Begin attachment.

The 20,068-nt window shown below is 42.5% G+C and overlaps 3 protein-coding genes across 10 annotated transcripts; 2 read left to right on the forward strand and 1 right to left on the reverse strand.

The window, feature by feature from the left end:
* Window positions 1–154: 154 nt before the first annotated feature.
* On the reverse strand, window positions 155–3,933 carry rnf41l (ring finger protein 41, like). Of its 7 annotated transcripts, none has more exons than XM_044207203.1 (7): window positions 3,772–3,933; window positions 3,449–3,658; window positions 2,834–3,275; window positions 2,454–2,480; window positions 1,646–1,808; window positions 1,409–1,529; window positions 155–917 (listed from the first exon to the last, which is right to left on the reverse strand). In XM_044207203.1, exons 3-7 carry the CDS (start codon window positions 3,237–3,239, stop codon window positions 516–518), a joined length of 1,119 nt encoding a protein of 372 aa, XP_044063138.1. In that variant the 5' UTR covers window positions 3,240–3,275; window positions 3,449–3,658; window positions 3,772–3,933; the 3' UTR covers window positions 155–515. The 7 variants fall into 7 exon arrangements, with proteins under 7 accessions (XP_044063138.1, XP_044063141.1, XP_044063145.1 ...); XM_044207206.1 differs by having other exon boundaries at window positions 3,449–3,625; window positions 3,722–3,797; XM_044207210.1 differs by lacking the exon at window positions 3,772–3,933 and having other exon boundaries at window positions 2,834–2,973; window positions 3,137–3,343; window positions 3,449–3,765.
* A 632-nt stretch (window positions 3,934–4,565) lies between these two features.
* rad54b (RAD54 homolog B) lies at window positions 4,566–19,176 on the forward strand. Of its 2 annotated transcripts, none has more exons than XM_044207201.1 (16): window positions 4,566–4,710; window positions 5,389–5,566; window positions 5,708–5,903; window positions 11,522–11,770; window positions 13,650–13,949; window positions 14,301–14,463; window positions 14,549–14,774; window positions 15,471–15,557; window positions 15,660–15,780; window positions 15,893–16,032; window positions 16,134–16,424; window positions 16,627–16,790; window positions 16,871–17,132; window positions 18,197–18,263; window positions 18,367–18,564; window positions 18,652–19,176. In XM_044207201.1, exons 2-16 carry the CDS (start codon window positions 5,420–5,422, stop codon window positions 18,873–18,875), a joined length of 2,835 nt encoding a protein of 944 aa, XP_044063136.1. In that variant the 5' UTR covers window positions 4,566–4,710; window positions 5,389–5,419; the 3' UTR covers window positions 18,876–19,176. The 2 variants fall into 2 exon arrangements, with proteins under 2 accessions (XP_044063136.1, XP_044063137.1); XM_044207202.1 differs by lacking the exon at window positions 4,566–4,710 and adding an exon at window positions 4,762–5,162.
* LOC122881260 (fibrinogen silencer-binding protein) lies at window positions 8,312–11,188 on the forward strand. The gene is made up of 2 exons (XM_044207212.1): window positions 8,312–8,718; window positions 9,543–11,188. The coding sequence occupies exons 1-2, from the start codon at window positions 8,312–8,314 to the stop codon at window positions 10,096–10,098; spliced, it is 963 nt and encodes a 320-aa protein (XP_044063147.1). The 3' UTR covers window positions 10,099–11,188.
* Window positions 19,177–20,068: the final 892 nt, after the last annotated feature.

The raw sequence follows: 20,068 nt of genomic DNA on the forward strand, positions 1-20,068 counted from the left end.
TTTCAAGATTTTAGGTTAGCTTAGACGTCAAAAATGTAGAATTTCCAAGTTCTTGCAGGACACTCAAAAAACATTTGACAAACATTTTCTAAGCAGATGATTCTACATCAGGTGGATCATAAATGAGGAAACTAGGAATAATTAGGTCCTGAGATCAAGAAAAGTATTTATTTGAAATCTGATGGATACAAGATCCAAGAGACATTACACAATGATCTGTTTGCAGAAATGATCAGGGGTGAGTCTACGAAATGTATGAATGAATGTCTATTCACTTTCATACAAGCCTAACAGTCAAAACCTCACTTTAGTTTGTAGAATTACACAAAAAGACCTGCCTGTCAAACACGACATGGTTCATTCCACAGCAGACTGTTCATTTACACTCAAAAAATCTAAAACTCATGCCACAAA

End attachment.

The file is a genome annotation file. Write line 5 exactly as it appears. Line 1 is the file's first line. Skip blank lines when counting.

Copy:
* A 632-nt stretch (window positions 3,934–4,565) lies between these two features.